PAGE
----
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Treasury Inspector General for Tax Administration

Press Release


September 27, 2012
TIGTA - TIGTA - 2012-49
Contact: David Barnes
(202) 622-3062
David.barnes@tigta.treas.gov
TIGTACommunications@tigta.treas.gov

Federal Agencies Need to Pay Their Taxes, TIGTA Finds

WASHINGTON -- Federal agencies owe approximately $14 million in unpaid taxes, according to a report publicly released today by the Treasury Inspector General for Tax Administration (TIGTA).

While Federal agencies are exempt from paying Federal income taxes, they are not exempt from meeting their employment tax deposits and related reporting requirements. As of December 31, 2011, 70 Federal agencies with 126 delinquent tax accounts owed approximately $14 million in unpaid taxes. In addition, 18 Federal agencies had not filed or were delinquent in filing 39 employment tax returns.

A 2007 TIGTA report found that the Internal Revenue Service (IRS) needed to expand its efforts to identify and address the causes for Federal agency delinquencies, strengthen controls over case processing, and develop strategies to resolve aged cases. TIGTA’s latest review assessed the effectiveness of the IRS’s process to collect delinquent taxes and secure delinquent tax returns from Federal agencies. TIGTA also followed up on the effectiveness of the corrective actions taken in response to the prior TIGTA report.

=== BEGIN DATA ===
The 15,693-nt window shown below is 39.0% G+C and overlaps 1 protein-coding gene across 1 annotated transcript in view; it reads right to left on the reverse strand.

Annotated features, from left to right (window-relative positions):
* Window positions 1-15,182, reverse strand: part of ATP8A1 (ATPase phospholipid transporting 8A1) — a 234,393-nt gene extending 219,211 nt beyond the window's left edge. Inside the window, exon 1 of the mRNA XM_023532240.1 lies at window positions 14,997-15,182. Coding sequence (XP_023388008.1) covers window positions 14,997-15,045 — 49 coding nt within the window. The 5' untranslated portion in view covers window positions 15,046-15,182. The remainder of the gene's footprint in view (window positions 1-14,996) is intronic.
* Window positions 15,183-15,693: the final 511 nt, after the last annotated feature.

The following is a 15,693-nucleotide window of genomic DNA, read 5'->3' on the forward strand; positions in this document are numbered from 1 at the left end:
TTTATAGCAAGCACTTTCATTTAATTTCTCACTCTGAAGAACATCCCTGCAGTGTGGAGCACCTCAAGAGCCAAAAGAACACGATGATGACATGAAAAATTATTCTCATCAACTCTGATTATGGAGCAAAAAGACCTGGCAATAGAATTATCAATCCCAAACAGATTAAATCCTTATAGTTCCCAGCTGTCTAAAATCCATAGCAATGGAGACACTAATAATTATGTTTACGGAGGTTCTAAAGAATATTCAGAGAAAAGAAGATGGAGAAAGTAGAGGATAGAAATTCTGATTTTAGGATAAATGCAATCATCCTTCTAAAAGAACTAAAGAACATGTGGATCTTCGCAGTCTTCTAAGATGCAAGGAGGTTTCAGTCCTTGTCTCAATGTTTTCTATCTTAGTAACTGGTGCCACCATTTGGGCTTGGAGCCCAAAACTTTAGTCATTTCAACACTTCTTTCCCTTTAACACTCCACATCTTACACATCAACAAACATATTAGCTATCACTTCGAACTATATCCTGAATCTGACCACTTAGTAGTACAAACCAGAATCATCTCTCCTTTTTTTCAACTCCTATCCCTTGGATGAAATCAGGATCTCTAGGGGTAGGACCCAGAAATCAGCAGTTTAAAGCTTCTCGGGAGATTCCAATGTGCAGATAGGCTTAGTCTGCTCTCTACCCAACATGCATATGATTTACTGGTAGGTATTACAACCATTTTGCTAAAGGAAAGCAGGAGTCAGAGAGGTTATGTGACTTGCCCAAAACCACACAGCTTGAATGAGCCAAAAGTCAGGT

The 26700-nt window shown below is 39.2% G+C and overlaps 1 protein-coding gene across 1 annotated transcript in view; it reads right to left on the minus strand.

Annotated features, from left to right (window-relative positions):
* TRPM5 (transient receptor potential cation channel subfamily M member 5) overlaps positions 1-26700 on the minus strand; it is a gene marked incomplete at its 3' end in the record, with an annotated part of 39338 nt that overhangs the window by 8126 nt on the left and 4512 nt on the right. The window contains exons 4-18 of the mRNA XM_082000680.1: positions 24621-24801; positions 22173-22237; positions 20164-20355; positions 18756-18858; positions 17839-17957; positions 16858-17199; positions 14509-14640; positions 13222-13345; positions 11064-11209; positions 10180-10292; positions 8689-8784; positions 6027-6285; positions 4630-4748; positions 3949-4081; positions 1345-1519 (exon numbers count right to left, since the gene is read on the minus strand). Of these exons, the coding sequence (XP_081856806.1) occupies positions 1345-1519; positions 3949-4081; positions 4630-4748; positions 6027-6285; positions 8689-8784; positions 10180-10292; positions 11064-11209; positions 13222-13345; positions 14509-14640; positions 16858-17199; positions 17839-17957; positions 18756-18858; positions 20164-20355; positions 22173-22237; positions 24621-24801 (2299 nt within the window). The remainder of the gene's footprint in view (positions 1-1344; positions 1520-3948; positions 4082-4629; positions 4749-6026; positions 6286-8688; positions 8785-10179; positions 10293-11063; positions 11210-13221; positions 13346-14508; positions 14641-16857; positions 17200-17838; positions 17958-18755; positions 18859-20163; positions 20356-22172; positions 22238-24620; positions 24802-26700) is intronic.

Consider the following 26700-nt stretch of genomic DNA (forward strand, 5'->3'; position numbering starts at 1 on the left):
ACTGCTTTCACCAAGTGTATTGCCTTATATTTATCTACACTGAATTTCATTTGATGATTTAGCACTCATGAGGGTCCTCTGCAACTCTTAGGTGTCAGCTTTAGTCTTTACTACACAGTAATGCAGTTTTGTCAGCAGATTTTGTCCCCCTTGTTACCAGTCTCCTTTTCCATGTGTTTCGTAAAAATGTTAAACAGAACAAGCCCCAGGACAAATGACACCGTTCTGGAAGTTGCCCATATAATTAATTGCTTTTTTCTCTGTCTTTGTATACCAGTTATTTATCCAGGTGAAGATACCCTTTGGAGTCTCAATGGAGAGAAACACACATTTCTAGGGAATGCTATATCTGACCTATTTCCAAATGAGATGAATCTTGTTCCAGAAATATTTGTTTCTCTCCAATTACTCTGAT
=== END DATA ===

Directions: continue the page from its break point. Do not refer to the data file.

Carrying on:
TIGTA found that the IRS has not fully developed a process to resolve aged Federal agency delinquent tax accounts. TIGTA identified 40 aged Federal agency delinquent tax accounts totaling approximately $2.6 million that were still open after three years. In addition, Federal Agency Delinquency Program employees suspended collection actions for 34 of the 40 aged delinquent tax accounts totaling approximately $2.4 million. Because the IRS has suspended pursuing these aged delinquent tax accounts, the possibility that the delinquent Federal agencies will now voluntarily pay their outstanding tax liabilities is very low.

Additionally, management information reports do not provide sufficient details about the causes of Federal agency delinquencies in order to be effectively used to enhance outreach and educational efforts. Insufficient controls over the processing of Federal agency cases permitted the use of enforcement actions that violated IRS policies. In addition, limited procedures concerning the timeliness of case processing resulted in delayed case resolution.

“Federal agencies must comply with the same filing and paying standards that apply to all American taxpayers,” said J. Russell George, Treasury Inspector General for Tax Administration.

TIGTA made several recommendations to the Commissioner, Small Business/Self-Employed Division, which include strengthening the procedures for resolving delinquent tax accounts and assisting Federal agencies with understanding and meeting their tax responsibilities.

IRS management agreed with the recommendations and the outcome measures in this report. In addition, IRS management responded that in October 2011 they had completed the corrective action for one of the recommendations.

Read the report.

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Note: The difference between the date TIGTA issues an audit report to the Internal Revenue Service and the date TIGTA publicly releases the report is due to TIGTA's internal review process to ensure that public release is in compliance with Federal confidentiality laws.

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